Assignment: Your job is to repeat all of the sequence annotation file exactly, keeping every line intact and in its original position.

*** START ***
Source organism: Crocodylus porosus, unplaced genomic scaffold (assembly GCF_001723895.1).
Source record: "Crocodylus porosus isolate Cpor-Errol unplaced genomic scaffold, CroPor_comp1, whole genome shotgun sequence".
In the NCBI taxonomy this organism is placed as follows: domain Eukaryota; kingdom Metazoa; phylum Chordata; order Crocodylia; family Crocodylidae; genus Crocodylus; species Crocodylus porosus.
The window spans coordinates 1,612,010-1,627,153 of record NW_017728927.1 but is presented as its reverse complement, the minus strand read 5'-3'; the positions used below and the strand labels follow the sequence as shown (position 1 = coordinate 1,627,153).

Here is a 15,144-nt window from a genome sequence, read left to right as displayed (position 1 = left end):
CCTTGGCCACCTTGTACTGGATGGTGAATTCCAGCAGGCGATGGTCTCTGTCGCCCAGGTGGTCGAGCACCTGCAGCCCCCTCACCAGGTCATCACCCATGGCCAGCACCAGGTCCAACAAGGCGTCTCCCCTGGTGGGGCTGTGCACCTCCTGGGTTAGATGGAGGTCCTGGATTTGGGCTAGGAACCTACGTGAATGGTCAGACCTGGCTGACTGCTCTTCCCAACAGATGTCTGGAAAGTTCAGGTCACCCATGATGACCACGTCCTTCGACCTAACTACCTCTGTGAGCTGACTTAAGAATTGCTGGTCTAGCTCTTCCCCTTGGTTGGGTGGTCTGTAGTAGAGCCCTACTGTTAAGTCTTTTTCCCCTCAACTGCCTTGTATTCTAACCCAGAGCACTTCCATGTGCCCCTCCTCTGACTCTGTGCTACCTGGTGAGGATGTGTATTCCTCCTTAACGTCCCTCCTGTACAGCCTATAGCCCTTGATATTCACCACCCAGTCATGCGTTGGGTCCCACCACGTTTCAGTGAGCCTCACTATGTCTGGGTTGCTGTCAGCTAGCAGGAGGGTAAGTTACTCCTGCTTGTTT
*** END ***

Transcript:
Source organism: Crocodylus porosus, unplaced genomic scaffold (assembly GCF_001723895.1).
Source record: "Crocodylus porosus isolate Cpor-Errol unplaced genomic scaffold, CroPor_comp1, whole genome shotgun sequence".
In the NCBI taxonomy this organism is placed as follows: domain Eukaryota; kingdom Metazoa; phylum Chordata; order Crocodylia; family Crocodylidae; genus Crocodylus; species Crocodylus porosus.
The window spans coordinates 1,612,010-1,627,153 of record NW_017728927.1 but is presented as its reverse complement, the minus strand read 5'-3'; the positions used below and the strand labels follow the sequence as shown (position 1 = coordinate 1,627,153).

Here is a 15,144-nt window from a genome sequence, read left to right as displayed (position 1 = left end):
CCTTGGCCACCTTGTACTGGATGGTGAATTCCAGCAGGCGATGGTCTCTGTCGCCCAGGTGGTCGAGCACCTGCAGCCCCCTCACCAGGTCATCACCCATGGCCAGCACCAGGTCCAACAAGGCGTCTCCCCTGGTGGGGCTGTGCACCTCCTGGGTTAGATGGAGGTCCTGGATTTGGGCTAGGAACCTACGTGAATGGTCAGACCTGGCTGACTGCTCTTCCCAACAGATGTCTGGAAAGTTCAGGTCACCCATGATGACCACGTCCTTCGACCTAACTACCTCTGTGAGCTGACTTAAGAATTGCTGGTCTAGCTCTTCCCCTTGGTTGGGTGGTCTGTAGTAGAGCCCTACTGTTAAGTCTTTTTCCCCTCAACTGCCTTGTATTCTAACCCAGAGCACTTCCATGTGCCCCTCCTCTGACTCTGTGCTACCTGGTGAGGATGTGTATTCCTCCTTAACGTCCCTCCTGTACAGCCTATAGCCCTTGATATTCACCACCCAGTCATGCGTTGGGTCCCACCACGTTTCAGTGAGCCTCACTATGTCTGGGTTGCTGTCAGCTAGCAGGAGGGTAAGTTACTCCTGCTTGTTT